Just 45 minutes before reaching Glenwood Springs on I-70 West is a hiking spot for all hike lovers. Set in the town of Garfield is the “Hanging Lakes” area. I have to say this is one of the most beautiful spots I have been to. The hike is PRETTY strenuous – it takes about 2 hours to get there and it can be pretty steep at spots. But one your get up there, nothing like it! Summer may be a better time to visit this area … the pictures will come out better with the lush greenery.
Even before we stopped at our destination, we took another detour to Aspen, CO – about 45 minutes further south of Glenwood Springs. Primarily a ski resort, the small town has a charm of it’s own. There are several things to do in the area, but in the interest of time, and as it was getting dark, we stuck to walking around in the town itself. The only minor trip we took was to the Twin lakes area to check out the fall colors. Unfortunately, fall had come and gone from there by then but the dry snow capped peaks were still a sight!
Glenwood Springs is famous for it’s hot water springs and natural Saunas. Our whole evening (until 10:30 at night) was spent frolicking in the awesome hot water pools. The water slides are not open in the fall/winters – but their “big” pool (405 x 100 feet wide) contains 1,071,000 gallons of water, and is kept at about 90° F / 32° C and features a diving area and exercise lap lanes. The therapy pool, the “small” pool is 100 feet long and contains 91,000 gallons of water. It is kept at a temperature of about 104° F.

Day 5– Back to Denver:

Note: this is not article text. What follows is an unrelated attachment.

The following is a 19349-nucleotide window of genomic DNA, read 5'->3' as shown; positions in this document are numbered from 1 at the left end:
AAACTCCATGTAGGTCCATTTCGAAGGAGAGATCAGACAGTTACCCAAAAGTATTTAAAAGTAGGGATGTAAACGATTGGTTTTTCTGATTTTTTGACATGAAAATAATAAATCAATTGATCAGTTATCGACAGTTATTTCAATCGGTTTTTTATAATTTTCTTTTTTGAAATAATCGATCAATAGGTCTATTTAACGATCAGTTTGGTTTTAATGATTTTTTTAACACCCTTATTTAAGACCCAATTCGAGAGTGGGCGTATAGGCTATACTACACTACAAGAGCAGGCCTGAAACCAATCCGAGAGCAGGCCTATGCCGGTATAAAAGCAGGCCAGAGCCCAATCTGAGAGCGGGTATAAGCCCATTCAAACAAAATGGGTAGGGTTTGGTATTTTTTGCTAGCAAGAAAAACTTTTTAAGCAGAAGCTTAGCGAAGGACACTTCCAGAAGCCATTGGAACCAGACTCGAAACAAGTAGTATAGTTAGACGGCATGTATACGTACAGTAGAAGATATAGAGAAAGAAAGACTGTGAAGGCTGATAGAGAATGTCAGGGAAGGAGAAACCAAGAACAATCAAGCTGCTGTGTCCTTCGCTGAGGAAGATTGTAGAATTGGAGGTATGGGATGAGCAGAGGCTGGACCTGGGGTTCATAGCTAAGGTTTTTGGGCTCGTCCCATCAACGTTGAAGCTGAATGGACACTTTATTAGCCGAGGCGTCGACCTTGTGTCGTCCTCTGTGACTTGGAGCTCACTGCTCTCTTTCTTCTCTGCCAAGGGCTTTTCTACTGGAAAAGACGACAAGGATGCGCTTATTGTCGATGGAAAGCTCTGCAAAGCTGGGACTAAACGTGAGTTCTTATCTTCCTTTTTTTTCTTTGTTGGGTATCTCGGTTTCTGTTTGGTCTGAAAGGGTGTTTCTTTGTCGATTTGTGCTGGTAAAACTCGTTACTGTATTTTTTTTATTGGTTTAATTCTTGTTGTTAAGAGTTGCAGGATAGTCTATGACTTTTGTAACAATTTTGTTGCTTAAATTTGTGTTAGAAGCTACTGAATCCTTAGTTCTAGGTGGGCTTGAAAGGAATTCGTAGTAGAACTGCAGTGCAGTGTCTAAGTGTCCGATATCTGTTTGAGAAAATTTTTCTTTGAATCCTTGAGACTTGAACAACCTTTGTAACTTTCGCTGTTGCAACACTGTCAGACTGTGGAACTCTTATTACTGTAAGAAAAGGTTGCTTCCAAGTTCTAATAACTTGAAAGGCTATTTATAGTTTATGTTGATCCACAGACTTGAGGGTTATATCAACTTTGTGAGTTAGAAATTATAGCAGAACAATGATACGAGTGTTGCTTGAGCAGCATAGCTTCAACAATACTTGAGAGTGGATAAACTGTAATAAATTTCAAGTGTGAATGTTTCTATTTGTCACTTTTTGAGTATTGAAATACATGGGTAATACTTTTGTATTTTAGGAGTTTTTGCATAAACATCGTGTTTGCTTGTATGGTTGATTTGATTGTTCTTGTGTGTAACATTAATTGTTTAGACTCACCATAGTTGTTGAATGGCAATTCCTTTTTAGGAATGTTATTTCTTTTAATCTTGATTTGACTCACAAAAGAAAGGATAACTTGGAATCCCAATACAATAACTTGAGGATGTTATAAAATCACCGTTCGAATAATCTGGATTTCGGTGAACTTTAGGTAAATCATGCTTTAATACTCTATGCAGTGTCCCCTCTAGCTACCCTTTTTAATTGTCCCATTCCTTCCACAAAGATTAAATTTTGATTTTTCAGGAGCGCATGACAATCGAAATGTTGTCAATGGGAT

Before we left Glenwood Springs that afternoon, we decided to try the natural saunas there. These are underground in the rock areas and function just like a regular sauna at the gym. Very therapeutic!!

On the way back to Denver, we stopped at Vail, CO – another ski resort. The town is absolutely gorgeous, our favorite spot on the trip. The beautiful fall colors just added to the beauty. We spent a good 2 hours there doing nothing! Further along, there is the town of Idaho Springs that is famous for its pizza – remember to stop and take a bite there.

5 Favorite things about the trip:

  1. Vail
  2. Glenwood Springs
  3. Royal Gorge
  4. The drive all over the state
  5. Estes Park

Some Don’ts or recommendations:

  • Take a jacket – it can get really cold and windy on the Gorge
  • Fall time is highly recommended but remember that that is also the time that you won’t get to do any skiing there, and some of the regular ‘rides’ (e.g. water-slides in Glenwood Springs) will be closed
  • Reach early for Pike’s Cogs Railway – we missed it because it closed at 3 PM